I had managed to curb my enthusiasm for the first 70 hours of game play by telling myself I only liked the game because it was new, or because we had to spend several thousand dollars to play it at the level I wanted to. But after we visited the planet of Alderaan, the planet that was destroyed in the first Star Wars film A New Hope I realized that I was not only playing the best video game I have ever played, but was witnessing a revolutionary new way educating tomorrow’s youth. Alderaan graphically and politically is absolutely magnificent. The reason we spent money on buying new computers just to play The Old Republic were for moments like the environment on Alderaan, with snow-capped mountains all around the major cities that even have mist drifting in front of them. There are windmills generating power off in the distance and everything is very lush, green, and advanced. For those who know me, my favorite amusement park in the world is Epcot Center at Disneyworld, and Alderaan in the game The Old Republic is like a living breathing city of Epcot design with very complicated politics that must be unraveled by the game’s players. It is extremely intriguing and really mind-blowing how vast that world is. We tried for over an hour to get to the edge of the map world, (the programmed content of just that planet) and couldn’t do it. Alderaan alone in The Old Republic is bigger in size than most video games that might be programmed for Xbox or the PC, so in relation to the other 17 planets in the game, it is difficult to comprehend how BioWare pulled all this material off. There had to be mountains of scripts, dialogue performed by actors for many, many hours and large teams of programs just to create all the substance—but to connect it all with a storyline is baffling. To stand on Alderaan and take it all in, and look at the mist forming and drifting across the mountains in the distance it had the same kind of look as the Smoky Mountains, the Colorado Rockies, the Canadian city of Banif, or the Swiss Alps—BioWare pulled off what I would consider an impossible feat with just this one environment—the illusion of reality. Once a player is in that reality, they are open to be taught in that environment. That is why The Old Republic is so superior to any other game experience I’ve personally ever had, but also sets the stage for education in the future. This is the way education should be handled with all America’s youth. No politics, no exploitation, none of the funding issues that are plaguing modern public education with inefficiency–but instead the kind of productivity that is evident in The Old Republic that encourages a player to learn, and rewards that learning with gratifications that are remembered because they are fun to pursue.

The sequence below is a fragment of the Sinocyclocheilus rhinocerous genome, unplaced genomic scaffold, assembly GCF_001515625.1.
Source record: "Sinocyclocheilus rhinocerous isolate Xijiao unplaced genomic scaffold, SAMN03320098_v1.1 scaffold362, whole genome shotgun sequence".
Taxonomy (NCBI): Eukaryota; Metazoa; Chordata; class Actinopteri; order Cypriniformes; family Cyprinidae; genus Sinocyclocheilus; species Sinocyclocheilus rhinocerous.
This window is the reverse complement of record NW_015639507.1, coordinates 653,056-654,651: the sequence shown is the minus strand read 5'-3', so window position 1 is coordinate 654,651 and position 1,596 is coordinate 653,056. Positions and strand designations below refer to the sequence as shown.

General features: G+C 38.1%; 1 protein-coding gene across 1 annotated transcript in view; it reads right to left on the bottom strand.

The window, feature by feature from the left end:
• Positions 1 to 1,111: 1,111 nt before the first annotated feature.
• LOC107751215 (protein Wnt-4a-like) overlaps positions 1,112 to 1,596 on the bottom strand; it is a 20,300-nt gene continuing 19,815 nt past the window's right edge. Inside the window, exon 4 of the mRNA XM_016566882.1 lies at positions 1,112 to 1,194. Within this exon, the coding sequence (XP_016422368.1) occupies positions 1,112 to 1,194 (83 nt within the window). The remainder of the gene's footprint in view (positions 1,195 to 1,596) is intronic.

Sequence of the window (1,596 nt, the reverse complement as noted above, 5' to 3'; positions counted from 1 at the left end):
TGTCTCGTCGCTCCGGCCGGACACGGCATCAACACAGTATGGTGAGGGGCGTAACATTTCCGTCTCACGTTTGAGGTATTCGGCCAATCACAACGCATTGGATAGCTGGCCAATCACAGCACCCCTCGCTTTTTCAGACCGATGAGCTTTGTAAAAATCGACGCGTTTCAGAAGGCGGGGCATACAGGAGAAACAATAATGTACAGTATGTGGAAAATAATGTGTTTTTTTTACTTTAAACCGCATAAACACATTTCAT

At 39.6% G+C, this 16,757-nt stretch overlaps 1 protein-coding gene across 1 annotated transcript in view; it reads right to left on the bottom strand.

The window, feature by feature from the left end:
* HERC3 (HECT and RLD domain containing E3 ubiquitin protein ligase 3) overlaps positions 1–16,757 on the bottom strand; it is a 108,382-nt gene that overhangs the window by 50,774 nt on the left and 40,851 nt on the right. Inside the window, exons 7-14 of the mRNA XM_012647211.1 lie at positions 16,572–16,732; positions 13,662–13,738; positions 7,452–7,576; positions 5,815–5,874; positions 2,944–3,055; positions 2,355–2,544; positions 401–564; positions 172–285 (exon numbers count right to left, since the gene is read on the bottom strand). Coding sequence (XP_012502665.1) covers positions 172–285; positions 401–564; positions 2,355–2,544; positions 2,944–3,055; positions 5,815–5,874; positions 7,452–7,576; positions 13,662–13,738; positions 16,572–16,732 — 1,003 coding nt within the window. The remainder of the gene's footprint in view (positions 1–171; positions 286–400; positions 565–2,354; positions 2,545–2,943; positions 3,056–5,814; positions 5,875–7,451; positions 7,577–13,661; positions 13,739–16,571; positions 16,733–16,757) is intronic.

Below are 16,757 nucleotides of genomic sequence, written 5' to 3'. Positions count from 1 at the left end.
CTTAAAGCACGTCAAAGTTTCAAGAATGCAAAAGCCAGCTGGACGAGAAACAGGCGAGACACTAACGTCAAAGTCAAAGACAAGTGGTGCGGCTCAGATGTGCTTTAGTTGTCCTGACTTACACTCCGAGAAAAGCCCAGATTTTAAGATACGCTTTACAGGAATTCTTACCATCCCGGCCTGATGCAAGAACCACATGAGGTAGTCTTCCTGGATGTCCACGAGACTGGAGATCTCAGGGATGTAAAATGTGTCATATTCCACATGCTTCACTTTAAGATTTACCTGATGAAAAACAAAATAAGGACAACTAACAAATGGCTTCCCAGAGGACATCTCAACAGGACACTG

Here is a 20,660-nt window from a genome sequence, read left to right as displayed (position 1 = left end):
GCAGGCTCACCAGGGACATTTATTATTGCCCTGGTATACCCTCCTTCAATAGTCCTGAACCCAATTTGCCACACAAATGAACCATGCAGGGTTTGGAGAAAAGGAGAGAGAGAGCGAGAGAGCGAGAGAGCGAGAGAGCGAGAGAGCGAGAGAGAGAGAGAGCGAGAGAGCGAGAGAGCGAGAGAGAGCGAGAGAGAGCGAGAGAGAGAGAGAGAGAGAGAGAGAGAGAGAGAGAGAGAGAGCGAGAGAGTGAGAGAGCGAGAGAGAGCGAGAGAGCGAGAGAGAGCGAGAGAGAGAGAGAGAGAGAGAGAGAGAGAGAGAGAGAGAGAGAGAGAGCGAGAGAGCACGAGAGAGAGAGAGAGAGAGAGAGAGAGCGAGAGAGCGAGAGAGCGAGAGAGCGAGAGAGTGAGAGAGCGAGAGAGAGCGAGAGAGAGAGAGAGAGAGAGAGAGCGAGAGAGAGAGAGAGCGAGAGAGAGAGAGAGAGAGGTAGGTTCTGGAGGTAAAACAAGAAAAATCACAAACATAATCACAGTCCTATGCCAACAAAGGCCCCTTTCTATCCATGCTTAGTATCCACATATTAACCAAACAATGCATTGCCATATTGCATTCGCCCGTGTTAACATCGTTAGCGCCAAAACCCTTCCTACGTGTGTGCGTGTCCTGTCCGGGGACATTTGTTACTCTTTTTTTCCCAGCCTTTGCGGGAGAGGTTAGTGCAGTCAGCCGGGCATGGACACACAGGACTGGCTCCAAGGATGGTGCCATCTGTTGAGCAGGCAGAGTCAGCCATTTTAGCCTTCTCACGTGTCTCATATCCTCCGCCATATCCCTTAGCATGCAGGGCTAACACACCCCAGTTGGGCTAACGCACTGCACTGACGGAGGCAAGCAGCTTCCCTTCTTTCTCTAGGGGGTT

Needless to say that I am impressed beyond measure with The Old Republic, I get the feeling that I’m involved in the start of something truly revolutionary. I remember how educators and scholastic purists had a negative reaction to the pocket calculator in the 1970’s the same way they are resisting Rosetta Stone software today for foreign language use. Many will resist too the notion that a game like The Old Republic can replace much of the current education structure with a more efficient type of learning that is far more powerful than the type of collectivism found in public schools. The Old Republic is the first of its kind and is heads and shoulders above anything else done to date—not just in the combat system, but in the story and what it teaches the player. It is gigantic in an attempt that is utterly successful and it makes me wonder what the future holds if there comes a time where The Old Republic becomes considered graphically simple as a standard that gamers today look back on titles like Pac Man and Pong from years past and shake their heads at how far we’ve come. The world is changing, and The Old Republic is evidence that not all of it is bad. The lessons learned within the context of the story are valuable, morally sound, and players can see immediately the consequences of their actions in a way that life has a way of molding over many years. On The Old Republic players can see those actions within the context of 200 hours of game play instead of 20 years of hard living. In that way The Old Republic is the best form of educational entertainment I have ever seen, and I am proud to live in a time to see it developed into a reality. I simply love the game and am a very proud subscriber, and will be for a long time. It is a miracle of everything that is good about our modern times mixed with the power of myth, which is the backbone of every culture that hopes to survive into the future. It takes more than math, science, and language arts to make a flourishing society. It requires “context” to apply all those skills, and without that context, education only succeeds in creating mindless drones. What The Old Republic does successfully, is provide “context” in a story which allows players to develop skills that are directly applied with quick and frequent rewards. That is why The Old Republic is so revolutionary, and is the first step into a much, much larger world.